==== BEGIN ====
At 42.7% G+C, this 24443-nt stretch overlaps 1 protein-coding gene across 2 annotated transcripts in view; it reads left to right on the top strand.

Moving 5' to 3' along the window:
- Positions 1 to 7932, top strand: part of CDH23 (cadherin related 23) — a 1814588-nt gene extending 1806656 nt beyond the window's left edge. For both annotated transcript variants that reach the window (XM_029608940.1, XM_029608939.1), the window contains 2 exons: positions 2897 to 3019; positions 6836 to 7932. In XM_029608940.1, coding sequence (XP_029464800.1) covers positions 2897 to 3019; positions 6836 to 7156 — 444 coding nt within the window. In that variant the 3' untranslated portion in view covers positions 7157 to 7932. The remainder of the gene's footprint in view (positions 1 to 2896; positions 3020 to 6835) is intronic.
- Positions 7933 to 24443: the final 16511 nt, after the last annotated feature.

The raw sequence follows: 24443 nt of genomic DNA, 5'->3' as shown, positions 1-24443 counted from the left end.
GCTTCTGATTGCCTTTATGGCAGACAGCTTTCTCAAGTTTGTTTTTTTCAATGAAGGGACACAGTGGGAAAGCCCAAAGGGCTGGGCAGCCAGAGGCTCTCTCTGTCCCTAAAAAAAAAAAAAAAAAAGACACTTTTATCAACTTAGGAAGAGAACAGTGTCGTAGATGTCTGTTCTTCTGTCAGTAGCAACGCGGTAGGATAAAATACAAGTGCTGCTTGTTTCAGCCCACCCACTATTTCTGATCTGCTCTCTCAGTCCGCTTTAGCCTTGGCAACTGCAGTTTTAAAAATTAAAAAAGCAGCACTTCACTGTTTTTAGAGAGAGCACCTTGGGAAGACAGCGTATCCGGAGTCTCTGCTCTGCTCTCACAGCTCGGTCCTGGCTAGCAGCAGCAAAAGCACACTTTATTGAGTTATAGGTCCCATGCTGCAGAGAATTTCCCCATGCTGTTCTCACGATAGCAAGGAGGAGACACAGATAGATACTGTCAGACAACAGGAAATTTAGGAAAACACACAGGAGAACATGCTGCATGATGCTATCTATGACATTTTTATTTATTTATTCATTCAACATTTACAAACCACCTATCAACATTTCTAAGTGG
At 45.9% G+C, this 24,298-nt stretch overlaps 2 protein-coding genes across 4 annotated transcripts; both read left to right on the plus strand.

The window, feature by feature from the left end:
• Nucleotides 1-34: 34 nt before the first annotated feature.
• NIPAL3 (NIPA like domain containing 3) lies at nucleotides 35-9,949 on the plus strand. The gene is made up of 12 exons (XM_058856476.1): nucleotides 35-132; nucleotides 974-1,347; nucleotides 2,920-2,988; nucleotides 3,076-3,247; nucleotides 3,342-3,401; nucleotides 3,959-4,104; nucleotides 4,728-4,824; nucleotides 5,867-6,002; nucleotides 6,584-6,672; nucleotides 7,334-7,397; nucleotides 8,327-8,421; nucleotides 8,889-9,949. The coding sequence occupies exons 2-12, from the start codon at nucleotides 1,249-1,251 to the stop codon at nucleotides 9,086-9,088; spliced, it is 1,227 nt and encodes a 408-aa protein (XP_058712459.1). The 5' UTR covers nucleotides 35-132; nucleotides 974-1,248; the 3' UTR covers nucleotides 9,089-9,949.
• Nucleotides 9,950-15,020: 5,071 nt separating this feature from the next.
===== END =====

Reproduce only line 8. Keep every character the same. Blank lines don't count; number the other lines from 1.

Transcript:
The window, feature by feature from the left end: